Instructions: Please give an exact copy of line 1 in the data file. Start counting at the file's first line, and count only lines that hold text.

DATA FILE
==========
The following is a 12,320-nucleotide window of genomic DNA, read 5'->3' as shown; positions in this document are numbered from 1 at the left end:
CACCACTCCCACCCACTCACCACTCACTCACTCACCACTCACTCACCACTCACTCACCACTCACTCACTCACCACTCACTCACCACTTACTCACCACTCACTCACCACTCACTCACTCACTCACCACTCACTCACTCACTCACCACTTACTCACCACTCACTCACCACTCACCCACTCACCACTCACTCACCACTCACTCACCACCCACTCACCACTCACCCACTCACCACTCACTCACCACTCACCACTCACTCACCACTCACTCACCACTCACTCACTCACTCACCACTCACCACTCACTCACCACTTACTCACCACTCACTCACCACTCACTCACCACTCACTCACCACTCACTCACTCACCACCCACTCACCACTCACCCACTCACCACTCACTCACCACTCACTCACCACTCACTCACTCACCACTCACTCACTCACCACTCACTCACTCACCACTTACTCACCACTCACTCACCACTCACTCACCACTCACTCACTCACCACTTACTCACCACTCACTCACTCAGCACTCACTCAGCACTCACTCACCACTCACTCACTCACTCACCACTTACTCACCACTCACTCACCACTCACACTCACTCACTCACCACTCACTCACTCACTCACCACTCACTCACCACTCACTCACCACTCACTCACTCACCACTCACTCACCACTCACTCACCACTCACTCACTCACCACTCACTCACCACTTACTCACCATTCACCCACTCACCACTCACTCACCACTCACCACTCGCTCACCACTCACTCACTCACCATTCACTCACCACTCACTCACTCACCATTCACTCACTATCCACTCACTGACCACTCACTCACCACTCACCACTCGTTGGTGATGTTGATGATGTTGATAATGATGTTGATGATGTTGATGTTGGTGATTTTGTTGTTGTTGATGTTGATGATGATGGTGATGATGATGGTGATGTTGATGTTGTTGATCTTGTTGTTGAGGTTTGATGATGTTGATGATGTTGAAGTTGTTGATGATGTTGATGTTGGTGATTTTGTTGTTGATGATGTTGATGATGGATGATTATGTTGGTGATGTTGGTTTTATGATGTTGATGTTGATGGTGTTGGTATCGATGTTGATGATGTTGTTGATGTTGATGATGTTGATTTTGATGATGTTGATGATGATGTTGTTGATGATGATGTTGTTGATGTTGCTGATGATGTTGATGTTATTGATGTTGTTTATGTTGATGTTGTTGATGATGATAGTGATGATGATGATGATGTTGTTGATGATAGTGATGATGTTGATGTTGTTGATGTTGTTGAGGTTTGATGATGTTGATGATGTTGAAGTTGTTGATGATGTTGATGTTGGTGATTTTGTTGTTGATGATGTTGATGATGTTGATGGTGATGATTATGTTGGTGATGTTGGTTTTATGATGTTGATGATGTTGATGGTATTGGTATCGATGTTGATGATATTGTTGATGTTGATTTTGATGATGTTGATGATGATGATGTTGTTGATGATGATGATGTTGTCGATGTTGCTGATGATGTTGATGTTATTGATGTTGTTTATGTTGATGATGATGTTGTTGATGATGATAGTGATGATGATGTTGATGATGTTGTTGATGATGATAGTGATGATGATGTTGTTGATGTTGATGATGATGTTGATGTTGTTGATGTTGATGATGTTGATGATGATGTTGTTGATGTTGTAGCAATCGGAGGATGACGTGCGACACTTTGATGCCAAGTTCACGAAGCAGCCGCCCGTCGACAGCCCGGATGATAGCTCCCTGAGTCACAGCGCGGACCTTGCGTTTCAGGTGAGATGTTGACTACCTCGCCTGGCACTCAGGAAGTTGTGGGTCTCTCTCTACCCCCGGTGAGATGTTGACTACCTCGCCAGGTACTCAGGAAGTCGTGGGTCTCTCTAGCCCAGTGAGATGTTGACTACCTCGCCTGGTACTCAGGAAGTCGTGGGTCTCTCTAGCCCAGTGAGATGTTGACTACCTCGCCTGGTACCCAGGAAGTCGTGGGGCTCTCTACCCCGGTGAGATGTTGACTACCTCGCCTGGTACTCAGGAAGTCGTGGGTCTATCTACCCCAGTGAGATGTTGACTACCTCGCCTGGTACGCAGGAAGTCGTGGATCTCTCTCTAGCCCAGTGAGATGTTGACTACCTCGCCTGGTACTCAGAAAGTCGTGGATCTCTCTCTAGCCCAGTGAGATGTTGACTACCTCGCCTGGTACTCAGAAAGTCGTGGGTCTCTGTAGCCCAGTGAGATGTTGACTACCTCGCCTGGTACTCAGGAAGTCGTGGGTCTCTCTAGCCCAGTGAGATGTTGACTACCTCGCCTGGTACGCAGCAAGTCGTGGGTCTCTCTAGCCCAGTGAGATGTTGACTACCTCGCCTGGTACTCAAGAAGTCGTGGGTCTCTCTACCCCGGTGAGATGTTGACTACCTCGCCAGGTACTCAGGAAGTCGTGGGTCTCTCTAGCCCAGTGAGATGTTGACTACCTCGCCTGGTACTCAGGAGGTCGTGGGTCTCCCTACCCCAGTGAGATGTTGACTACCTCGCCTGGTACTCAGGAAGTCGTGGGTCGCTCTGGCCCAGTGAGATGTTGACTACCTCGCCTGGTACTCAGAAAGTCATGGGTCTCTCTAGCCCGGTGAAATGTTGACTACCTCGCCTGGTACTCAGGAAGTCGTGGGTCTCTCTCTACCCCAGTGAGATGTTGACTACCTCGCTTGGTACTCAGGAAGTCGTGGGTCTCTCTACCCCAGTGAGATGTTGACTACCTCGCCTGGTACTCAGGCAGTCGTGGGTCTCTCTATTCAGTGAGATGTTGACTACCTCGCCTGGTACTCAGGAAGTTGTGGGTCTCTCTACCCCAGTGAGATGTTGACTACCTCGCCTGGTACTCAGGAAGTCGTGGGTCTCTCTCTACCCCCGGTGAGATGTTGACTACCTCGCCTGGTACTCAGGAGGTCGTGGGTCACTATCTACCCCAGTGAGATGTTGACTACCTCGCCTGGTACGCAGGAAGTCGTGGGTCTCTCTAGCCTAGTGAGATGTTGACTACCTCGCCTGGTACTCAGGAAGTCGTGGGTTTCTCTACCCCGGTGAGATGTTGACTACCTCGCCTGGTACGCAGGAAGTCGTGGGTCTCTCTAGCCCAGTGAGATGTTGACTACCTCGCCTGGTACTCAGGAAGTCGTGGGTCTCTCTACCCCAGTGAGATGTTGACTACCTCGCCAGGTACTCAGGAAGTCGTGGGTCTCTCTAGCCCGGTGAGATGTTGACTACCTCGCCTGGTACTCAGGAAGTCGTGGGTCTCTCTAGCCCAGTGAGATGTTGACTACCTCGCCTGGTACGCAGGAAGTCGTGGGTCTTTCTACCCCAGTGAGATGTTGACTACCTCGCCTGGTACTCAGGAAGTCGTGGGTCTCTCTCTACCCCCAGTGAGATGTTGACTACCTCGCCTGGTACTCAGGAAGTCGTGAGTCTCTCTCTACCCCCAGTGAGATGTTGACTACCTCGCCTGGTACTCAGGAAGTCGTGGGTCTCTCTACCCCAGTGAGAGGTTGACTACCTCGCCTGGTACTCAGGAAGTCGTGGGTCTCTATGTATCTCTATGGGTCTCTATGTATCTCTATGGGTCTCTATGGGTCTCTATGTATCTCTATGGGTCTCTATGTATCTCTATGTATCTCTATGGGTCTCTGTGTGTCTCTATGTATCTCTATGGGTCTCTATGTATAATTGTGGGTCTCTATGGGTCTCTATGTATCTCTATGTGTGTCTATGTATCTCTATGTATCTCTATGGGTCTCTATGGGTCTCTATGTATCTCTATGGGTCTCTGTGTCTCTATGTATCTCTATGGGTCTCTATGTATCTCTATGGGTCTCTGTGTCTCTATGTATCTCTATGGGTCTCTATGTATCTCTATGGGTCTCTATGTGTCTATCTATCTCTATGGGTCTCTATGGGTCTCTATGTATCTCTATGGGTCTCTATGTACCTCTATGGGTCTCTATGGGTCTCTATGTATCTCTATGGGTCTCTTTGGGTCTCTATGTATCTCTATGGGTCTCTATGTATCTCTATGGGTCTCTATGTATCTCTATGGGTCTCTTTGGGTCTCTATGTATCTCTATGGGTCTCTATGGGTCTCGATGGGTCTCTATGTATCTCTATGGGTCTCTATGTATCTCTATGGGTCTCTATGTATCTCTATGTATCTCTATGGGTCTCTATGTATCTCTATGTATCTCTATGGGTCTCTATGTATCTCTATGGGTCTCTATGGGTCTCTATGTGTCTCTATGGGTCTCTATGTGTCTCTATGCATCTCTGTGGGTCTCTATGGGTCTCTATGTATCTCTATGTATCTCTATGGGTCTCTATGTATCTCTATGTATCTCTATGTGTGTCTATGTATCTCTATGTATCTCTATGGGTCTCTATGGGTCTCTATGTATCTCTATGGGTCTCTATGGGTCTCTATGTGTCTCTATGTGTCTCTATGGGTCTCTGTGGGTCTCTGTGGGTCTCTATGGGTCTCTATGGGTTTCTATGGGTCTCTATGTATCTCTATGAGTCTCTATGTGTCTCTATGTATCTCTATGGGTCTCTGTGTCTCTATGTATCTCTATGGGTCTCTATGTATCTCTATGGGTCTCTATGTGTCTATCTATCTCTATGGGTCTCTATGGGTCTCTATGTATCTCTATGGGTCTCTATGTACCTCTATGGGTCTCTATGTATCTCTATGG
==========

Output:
The following is a 12,320-nucleotide window of genomic DNA, read 5'->3' as shown; positions in this document are numbered from 1 at the left end: